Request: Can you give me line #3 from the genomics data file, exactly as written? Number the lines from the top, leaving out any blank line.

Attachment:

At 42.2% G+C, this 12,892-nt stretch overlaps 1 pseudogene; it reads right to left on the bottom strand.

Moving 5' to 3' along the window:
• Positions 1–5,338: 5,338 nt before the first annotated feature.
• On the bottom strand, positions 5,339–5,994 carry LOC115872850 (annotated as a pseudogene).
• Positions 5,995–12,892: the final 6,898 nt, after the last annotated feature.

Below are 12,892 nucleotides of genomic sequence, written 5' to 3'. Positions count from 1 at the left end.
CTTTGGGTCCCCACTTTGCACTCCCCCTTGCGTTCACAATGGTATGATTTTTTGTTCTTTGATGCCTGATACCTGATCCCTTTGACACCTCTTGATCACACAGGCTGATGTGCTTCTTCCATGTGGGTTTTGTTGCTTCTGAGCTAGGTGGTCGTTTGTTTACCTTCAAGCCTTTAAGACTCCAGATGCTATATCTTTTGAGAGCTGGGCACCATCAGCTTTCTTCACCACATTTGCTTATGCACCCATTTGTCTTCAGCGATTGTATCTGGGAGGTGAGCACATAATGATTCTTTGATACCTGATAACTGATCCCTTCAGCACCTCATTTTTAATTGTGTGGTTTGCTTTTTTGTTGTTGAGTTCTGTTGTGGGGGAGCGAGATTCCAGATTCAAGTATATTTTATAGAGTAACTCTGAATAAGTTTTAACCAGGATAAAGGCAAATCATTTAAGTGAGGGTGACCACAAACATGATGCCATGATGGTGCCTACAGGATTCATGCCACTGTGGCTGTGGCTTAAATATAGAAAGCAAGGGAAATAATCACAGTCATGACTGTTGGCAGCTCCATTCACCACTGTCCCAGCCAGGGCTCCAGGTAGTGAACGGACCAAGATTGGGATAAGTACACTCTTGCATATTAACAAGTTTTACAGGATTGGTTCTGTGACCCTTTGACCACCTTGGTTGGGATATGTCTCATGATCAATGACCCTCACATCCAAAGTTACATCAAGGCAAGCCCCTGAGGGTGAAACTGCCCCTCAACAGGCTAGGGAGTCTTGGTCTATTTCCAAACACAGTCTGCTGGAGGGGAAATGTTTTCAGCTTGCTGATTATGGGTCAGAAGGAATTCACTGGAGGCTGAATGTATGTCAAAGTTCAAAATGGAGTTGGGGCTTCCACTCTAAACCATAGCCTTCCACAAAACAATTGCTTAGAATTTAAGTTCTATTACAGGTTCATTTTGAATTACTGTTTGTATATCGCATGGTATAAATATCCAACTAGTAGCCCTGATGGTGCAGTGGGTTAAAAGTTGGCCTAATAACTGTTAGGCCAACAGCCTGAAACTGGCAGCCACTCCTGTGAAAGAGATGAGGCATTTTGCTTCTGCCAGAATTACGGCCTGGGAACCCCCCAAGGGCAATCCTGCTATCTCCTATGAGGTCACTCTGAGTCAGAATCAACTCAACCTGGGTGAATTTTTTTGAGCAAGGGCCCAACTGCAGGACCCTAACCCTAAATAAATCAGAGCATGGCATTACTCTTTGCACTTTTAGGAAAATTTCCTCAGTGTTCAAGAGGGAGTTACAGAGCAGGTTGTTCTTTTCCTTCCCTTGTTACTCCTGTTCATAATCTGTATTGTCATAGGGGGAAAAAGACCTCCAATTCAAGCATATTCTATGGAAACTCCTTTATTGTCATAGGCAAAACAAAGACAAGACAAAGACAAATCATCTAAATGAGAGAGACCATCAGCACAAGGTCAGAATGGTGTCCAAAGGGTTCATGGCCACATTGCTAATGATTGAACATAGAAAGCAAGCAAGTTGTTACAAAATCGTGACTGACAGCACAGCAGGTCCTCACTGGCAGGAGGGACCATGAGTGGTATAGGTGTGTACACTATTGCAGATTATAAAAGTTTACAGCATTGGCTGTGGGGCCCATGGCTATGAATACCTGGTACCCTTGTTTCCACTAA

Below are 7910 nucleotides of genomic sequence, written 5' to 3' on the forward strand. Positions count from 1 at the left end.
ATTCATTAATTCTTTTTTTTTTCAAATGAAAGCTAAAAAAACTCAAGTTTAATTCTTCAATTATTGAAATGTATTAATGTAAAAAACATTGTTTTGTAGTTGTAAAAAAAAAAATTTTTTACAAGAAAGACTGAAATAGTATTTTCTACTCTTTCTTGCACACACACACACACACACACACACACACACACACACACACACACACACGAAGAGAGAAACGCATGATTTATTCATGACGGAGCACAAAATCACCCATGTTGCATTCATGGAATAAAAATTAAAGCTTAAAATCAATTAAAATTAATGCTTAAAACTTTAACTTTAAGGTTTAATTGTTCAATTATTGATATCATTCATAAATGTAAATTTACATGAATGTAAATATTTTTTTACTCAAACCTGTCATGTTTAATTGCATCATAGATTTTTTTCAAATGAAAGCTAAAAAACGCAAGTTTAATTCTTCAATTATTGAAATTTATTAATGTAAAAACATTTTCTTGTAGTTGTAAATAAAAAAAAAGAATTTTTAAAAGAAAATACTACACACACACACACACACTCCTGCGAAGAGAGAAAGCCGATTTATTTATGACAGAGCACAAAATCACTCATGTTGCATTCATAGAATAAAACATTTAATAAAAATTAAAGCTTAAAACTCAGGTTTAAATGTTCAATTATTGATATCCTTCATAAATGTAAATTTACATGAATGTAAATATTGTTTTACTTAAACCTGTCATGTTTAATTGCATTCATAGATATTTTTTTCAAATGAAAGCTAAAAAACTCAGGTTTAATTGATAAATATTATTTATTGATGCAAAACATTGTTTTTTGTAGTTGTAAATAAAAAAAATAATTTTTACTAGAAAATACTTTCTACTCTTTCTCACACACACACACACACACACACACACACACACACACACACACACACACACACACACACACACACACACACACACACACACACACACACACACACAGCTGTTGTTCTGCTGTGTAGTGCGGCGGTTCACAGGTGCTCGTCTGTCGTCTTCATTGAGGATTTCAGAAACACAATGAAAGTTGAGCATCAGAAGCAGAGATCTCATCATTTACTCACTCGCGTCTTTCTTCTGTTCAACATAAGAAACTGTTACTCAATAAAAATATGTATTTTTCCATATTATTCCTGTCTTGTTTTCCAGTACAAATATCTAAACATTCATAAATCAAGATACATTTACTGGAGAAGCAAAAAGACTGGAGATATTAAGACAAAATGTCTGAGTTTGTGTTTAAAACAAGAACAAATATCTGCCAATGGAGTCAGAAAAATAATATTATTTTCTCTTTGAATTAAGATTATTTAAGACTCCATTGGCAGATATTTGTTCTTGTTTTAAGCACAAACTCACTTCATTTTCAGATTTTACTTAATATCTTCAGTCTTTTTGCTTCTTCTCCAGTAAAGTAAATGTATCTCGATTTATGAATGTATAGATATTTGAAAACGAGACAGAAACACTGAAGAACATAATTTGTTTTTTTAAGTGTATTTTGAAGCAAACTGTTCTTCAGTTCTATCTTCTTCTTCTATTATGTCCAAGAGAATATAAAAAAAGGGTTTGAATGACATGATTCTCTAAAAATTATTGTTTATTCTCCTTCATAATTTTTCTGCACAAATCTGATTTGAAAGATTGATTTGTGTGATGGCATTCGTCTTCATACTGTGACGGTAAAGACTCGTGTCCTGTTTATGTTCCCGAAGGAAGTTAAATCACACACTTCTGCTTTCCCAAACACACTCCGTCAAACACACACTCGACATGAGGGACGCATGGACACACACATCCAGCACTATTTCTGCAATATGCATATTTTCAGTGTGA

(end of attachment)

• Positions 1–5,338: 5,338 nt before the first annotated feature.